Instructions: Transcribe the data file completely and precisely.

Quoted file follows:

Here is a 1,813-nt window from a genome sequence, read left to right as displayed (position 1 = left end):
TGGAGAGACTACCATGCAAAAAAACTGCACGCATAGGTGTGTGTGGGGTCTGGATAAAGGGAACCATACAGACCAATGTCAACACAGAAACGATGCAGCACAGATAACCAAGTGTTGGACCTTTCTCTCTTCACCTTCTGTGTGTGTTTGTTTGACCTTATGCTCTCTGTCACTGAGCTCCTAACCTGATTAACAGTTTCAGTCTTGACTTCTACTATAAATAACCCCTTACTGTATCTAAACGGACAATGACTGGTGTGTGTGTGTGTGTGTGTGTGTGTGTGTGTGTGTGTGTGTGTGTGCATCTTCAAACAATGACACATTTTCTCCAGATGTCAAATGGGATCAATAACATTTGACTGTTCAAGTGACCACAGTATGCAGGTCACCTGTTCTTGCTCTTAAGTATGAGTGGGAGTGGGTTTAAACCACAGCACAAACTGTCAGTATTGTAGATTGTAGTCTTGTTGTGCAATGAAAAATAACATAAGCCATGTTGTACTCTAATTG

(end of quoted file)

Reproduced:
Here is a 1,813-nt window from a genome sequence, read left to right as displayed (position 1 = left end):
TGGAGAGACTACCATGCAAAAAAACTGCACGCATAGGTGTGTGTGGGGTCTGGATAAAGGGAACCATACAGACCAATGTCAACACAGAAACGATGCAGCACAGATAACCAAGTGTTGGACCTTTCTCTCTTCACCTTCTGTGTGTGTTTGTTTGACCTTATGCTCTCTGTCACTGAGCTCCTAACCTGATTAACAGTTTCAGTCTTGACTTCTACTATAAATAACCCCTTACTGTATCTAAACGGACAATGACTGGTGTGTGTGTGTGTGTGTGTGTGTGTGTGTGTGTGTGTGTGTGTGTGCATCTTCAAACAATGACACATTTTCTCCAGATGTCAAATGGGATCAATAACATTTGACTGTTCAAGTGACCACAGTATGCAGGTCACCTGTTCTTGCTCTTAAGTATGAGTGGGAGTGGGTTTAAACCACAGCACAAACTGTCAGTATTGTAGATTGTAGTCTTGTTGTGCAATGAAAAATAACATAAGCCATGTTGTACTCTAATTG